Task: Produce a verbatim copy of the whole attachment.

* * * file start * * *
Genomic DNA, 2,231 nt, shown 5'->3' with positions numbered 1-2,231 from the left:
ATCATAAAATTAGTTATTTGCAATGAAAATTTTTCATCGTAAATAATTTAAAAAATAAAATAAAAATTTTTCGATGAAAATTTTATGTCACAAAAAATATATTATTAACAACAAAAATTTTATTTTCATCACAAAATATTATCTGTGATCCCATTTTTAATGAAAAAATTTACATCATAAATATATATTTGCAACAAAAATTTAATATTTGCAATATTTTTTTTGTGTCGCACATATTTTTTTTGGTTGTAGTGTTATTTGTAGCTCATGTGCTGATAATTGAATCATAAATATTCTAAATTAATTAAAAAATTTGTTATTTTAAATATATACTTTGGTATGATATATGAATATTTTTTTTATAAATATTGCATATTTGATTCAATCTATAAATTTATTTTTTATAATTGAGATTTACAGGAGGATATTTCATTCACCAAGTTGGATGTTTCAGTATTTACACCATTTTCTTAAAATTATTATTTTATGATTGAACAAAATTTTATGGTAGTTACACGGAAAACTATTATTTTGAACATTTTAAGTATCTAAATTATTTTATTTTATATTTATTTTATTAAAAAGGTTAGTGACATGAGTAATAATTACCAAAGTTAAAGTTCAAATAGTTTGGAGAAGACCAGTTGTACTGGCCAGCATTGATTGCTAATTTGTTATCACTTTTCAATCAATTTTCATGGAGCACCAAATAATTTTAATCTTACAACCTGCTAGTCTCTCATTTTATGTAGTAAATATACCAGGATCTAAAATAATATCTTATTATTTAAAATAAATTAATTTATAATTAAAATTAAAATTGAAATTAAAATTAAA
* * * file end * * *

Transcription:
Genomic DNA, 2,231 nt, shown 5'->3' with positions numbered 1-2,231 from the left:
ATCATAAAATTAGTTATTTGCAATGAAAATTTTTCATCGTAAATAATTTAAAAAATAAAATAAAAATTTTTCGATGAAAATTTTATGTCACAAAAAATATATTATTAACAACAAAAATTTTATTTTCATCACAAAATATTATCTGTGATCCCATTTTTAATGAAAAAATTTACATCATAAATATATATTTGCAACAAAAATTTAATATTTGCAATATTTTTTTTGTGTCGCACATATTTTTTTTGGTTGTAGTGTTATTTGTAGCTCATGTGCTGATAATTGAATCATAAATATTCTAAATTAATTAAAAAATTTGTTATTTTAAATATATACTTTGGTATGATATATGAATATTTTTTTTATAAATATTGCATATTTGATTCAATCTATAAATTTATTTTTTATAATTGAGATTTACAGGAGGATATTTCATTCACCAAGTTGGATGTTTCAGTATTTACACCATTTTCTTAAAATTATTATTTTATGATTGAACAAAATTTTATGGTAGTTACACGGAAAACTATTATTTTGAACATTTTAAGTATCTAAATTATTTTATTTTATATTTATTTTATTAAAAAGGTTAGTGACATGAGTAATAATTACCAAAGTTAAAGTTCAAATAGTTTGGAGAAGACCAGTTGTACTGGCCAGCATTGATTGCTAATTTGTTATCACTTTTCAATCAATTTTCATGGAGCACCAAATAATTTTAATCTTACAACCTGCTAGTCTCTCATTTTATGTAGTAAATATACCAGGATCTAAAATAATATCTTATTATTTAAAATAAATTAATTTATAATTAAAATTAAAATTGAAATTAAAATTAAA